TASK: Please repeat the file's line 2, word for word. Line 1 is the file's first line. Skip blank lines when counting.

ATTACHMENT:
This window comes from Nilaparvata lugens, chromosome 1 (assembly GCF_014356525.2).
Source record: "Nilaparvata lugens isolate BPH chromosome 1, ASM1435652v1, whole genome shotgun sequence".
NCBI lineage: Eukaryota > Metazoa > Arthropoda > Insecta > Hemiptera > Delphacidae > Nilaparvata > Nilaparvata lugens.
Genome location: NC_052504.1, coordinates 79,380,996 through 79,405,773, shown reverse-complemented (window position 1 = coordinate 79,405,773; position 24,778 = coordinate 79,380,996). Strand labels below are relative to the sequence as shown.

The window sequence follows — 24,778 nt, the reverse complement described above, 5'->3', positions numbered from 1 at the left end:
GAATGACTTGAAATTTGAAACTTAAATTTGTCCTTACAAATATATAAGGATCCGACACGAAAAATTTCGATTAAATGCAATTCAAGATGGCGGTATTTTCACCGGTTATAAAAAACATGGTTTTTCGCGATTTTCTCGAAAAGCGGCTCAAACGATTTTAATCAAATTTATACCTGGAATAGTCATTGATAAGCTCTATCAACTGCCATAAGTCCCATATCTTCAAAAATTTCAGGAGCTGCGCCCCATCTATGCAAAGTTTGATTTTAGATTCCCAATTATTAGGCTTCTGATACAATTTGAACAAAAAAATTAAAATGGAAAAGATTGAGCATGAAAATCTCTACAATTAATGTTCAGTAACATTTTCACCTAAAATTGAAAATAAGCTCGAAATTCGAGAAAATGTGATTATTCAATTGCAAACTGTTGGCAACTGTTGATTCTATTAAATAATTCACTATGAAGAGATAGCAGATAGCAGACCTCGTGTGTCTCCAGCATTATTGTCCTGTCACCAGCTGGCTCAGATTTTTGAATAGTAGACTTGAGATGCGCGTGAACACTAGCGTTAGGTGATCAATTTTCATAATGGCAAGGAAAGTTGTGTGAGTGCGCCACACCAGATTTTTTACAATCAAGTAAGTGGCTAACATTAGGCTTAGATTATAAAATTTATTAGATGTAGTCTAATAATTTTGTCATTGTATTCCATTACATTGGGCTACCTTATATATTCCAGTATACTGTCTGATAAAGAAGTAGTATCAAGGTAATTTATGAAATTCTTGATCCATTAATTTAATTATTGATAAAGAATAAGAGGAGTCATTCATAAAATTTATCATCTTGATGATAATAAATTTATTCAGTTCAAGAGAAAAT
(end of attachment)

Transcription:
Source record: "Nilaparvata lugens isolate BPH chromosome 1, ASM1435652v1, whole genome shotgun sequence".